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If you want to buy a large item such as a vehicle or a home, chances are you will apply for a loan. Be prepared to lay your current assets and liabilities open for scrutiny. When considering your application, lenders look at a number of aspects to your financial situation to determine if you are a good candidate. Having a better idea of what lenders are looking for can help you increase your chance of approval.
Here are five factors that many lenders consider before loaning money to applicants.
Income And Expenses
Lenders may compare your income level to the number of expenses you have. The higher your income, the more attractive you are to many lenders because they see you better able to meet all of your monthly financial obligations without defaulting on payments.
Often called a debt-to-income-ratio (DTI), this calculation must be 43 percent or lower in order to get a loan from a highly regarded lender. Basically, this figure measures the total amount of your monthly debts compared to your gross monthly income. To keep your DTI low and help improve the score, which in turn can increase your chances of being approved for a loan, start paying off large debts before applying for loans. In addition, do not ask for new lines of credit before turning in your application.
Many lenders look at more than your three-digit credit score. They study your entire credit report to get a better idea of how you manage your financial resources and meet obligations. They also look for potential warning signs:
- Outstanding debts
- Unpaid accounts in collections
- Numerous new applications for credit
Flaws will not necessarily cause your application to be rejected, but they may make your interest rates higher. There are services offering free credit reports. To see how your score compares with others around the country, study a reliable credit health research report. This will help you better understand credit scores lenders are seeing from other applicants.
Lenders will carefully consider the value of the vehicle or house you want to buy because it will be collateral for the loan. This means they will look at the big-ticket item for its worth as security or a guarantee for their financial protection should you default on your payments. Loans with collateral are called secured loans.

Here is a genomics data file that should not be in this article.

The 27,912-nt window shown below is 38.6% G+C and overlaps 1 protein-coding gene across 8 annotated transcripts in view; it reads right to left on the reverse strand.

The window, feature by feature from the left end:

The lower the value of the item you want to buy as compared to the loan you seek, a figure called the loan-to-value ratio, the higher your interest rate is likely to be. Lenders want to be sure to recoup as much of the loan as possible, so the higher rates compensate lenders for taking the risk.
In addition to collateral, lenders may want to know if you have liquid assets as well. They are interested in whether you have quick access to cash to meet your monthly obligations should there be an interruption in your regular monthly income for some reason. Such financial assets come in several forms.
These assets may help you get a lower interest rate because you are seen as a lower risk than someone without them.
Length Of Loan
Considering the loan term is important because it can affect the way lenders look at you. Shorter loan terms are generally more expensive, but if you can afford the payments, you may want to apply for one. Many lenders view applicants for shorter loan terms as having secure finances and therefore may look upon them favorably. While payments for these loans are higher than for loans with longer terms, your interest rates may well be lower.
On the other hand, if you do not have the resources for expensive loans, long-term loans offer lower regular payments, though you will pay more in interest for the life of the loan. However, you can budget for regular monthly payments, which help you build credit and prove you are a good financial risk.
If you want a loan for a large item, your current income could satisfy lenders that you are a safe risk and earn you a lower interest rate. However, some lenders want to see your earnings over a period of time such as the past two years. They check your employment history to gauge whether your income is stable. If you have an irregular job history or were unemployed close to the time of your loan application, lenders may grow wary. These factors do not mean you will automatically be rejected outright, but you might have to pay higher interest rates.
Proactive Steps To Help Your Chances
There are specific things you can do before applying for a loan to improve your chances of approval.
- Keep credit card balances low
- Pay all bills on time every month
- If your credit is poor, build it up through a secured credit card or a credit-builder loan
You can also get credit for the bills you are paying. Services such as Rental Kharma and RentTrack put monthly payments you make on your credit report to help establish a positive credit history. Experian Boost allows you to have your utility and mobile phone bills reported on that agency’s credit report.
Lenders look at multiple factors when considering your application for a loan. Even if you have a less-than-perfect credit history or employment record, take heart. There are ways to boost your credit and make your financial situation look more secure to lenders. With a bit of planning and positive action, you have a good chance of being approved for the loan you want at interest rates you can afford.